What should you look for when buying gravel tires?

Just like Keith Bontrager’s famous quip of “strong, light, cheap – pick any two,” there’s always an element of compromise when it comes to selecting gravel tires for your bike.

You’ll need to consider the terrain you’d like to tackle, what the conditions are like when you ride, and your riding style when it comes to weighing up the options.

That means you’ll have to assess tread pattern, size, volume, durability, tubeless compatibility and puncture protection, alongside price and aesthetics when it comes to scouring the growing gravel tire market.

Tread pattern

Essentially, more tread equals more grip, although at the cost of rolling resistance. The best tread for you will largely depend on the terrain and conditions. If you spend most of your time on roads or light gravel, then a fat slick or file tread may be best, whereas if you mostly enjoy singletrack or fire road bashing that pushes the limits of a gravel bike, a knobbier tire will help keep you upright.

In the wet, deeper and wider out knobs on the tread will add grip and help the tire clear mud, although this can make the bike feel a bit more sluggish on the roads. Therefore, many riders have a preference for winter and summer tires, depending on where you live.

Size and volume

The size and volume of your tires will be limited by the amount of clearance that you have, both in your fork and rear triangle. Opt for smaller 650b wheels (if your frame is compatible) to allow you to up the volume and width of your tires. This greater volume allows for lower tire pressures, which creates a more comfortable ride and also offers improved grip, thanks to a larger contact patch on the ground.

If you’d like to run traditional fenders in the wetter seasons, be mindful that you might need to size down your tires to make room.

Durability

How long your tires will last depends largely on the compound used for the tread and sidewalls, and also the level of puncture protection (more on this later).

The compound used will be matched to the type of riding that the tire is intended for. Cyclocross tires, for example, tend to be softer for use on grass and mud, while more road-focused tires will be made from a harder wearing compound to cope with the harsher surface of the asphalt.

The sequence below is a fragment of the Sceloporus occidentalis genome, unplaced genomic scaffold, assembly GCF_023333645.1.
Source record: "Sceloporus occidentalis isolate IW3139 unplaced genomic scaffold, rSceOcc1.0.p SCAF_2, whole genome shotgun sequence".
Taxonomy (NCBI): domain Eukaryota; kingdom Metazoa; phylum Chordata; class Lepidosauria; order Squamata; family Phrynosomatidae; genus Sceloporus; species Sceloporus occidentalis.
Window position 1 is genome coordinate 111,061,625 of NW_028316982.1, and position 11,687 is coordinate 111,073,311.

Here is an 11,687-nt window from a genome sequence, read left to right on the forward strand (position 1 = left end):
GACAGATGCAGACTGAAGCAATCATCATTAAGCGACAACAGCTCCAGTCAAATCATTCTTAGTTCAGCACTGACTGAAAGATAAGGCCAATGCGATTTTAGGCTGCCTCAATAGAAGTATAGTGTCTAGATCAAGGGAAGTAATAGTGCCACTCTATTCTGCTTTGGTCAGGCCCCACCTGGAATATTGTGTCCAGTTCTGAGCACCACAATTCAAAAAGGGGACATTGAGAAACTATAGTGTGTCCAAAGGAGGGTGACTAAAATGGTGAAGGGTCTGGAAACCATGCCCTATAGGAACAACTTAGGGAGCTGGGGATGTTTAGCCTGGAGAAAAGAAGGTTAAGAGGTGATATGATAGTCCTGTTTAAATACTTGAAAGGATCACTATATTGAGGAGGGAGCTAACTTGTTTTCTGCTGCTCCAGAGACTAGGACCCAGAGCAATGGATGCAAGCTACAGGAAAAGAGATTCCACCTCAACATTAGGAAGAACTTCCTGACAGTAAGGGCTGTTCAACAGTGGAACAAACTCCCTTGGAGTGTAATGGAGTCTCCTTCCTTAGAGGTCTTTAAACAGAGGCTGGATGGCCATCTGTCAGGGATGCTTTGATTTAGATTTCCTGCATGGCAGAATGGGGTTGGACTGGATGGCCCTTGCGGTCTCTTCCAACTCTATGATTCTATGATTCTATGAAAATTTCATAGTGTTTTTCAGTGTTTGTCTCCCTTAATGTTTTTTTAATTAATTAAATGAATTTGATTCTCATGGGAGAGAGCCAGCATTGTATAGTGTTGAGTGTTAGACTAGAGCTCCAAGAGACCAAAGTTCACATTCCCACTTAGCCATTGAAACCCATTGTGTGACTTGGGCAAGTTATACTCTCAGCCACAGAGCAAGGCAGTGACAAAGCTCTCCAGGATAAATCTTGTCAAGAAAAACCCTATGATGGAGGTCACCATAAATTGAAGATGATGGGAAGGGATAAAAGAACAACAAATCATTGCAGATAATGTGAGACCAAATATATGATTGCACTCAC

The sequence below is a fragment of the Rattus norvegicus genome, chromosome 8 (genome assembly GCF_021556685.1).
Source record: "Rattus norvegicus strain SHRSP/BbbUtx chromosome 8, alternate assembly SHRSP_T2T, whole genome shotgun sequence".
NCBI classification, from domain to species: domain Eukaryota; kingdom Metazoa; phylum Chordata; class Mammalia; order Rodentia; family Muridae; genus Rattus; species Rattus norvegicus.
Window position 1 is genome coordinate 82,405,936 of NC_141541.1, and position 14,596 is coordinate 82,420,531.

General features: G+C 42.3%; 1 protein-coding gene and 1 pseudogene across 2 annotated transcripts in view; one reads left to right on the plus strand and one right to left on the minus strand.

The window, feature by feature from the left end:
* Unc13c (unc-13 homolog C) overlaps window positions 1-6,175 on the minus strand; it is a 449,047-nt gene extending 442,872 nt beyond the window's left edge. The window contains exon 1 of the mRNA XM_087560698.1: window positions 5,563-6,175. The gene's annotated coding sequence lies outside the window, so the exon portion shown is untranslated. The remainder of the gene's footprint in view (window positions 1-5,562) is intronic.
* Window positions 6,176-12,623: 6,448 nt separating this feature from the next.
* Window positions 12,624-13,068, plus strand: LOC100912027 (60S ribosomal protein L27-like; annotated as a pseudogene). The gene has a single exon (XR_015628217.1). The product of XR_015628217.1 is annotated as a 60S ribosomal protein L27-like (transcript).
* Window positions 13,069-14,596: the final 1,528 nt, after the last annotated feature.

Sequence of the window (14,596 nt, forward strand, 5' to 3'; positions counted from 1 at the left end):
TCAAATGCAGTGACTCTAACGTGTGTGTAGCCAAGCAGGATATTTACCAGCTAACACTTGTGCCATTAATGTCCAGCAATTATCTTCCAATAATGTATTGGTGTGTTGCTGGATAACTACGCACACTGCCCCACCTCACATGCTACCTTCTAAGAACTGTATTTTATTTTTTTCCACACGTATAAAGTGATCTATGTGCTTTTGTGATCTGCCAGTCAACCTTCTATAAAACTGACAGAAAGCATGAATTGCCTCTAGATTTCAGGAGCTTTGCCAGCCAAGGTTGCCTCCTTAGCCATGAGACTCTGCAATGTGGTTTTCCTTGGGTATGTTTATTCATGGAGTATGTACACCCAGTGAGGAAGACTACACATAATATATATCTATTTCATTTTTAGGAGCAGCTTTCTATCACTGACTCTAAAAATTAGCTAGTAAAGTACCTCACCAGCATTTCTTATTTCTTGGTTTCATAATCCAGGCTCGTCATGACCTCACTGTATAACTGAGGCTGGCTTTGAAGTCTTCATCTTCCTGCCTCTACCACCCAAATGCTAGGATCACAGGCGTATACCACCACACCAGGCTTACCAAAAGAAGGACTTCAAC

Just like with the soles of MTB shoes, a softer rubber will offer more grip, but will also wear more quickly.

You should think about replacing your tires when you have significant wear on the tread (although just like old school cyclocross riders, this can make for a good summer tire and save you some money), or if you see bubbles of tubeless sealant coming through the sidewalls. There’s nothing stopping you putting an inner tube in the tires at this point and using them on a townie or commuter, as long as you replace them before they become dangerously worn.

Tubeless compatibility and puncture protection

Almost all gravel tires on the market are now tubeless-ready, although it’s definitely worth double-checking before you buy. When you pick up a set to tubeless tires, make sure to chuck some sealant in your cart too. This liquid is poured directly into the tire, or injected through the valve (with the valve core removed) and will plug holes from thorns, staples, and glass on its own, which in the best case scenario can mean that you can carry on without even knowing that you’ve punctured.

You may notice the loss of air pressure between the puncture and the sealant doing its job and you will need to top up on air. In some cases, you’ll need to rotate the tire to allow the sealant to flow to the affected area for a better chance of sealing. Sealant does have its limits, and with more serious punctures and bigger holes, a tubeless repair plug may be required.

If your sidewall has been slashed by an offending rock, you’ll need to boot it and pop in an inner tube to get you home before replacing your tire. Even though tubeless tires rarely puncture, you should still always carry an inner tube of the right wheel size, just in case.

A common misconception is that you can’t get a pinch flat while running a tubeless set-up. If you are using tire pressures that are really low, you run the risk of doing this not to your inner tube, but to the tire itself, especially on rocky terrain. This ‘snakebite’ of the tire is costly and best avoided. Although you can either plug or internally patch the two holes, it often weakens the tire and can cause awkward punctures toward the bead of the tire which are tricky to fix.

Aesthetics

Last but by no means least: the looks. Tan sidewalls are incredibly popular when it comes to gravel tires, although they won’t be everyone’s cup of tea. Many of these will be available in black too, or some even with colored treads or sidewalls.

Make sure you wash your bike regularly — probably every ride in the winter at least — to keep your components happy and your tan sidewalls looking fresh.

Keeping your bike clean also gives you the opportunity to carefully inspect your bike up close, which can help you identify any potential issues with your tires or let you know when they need replacing.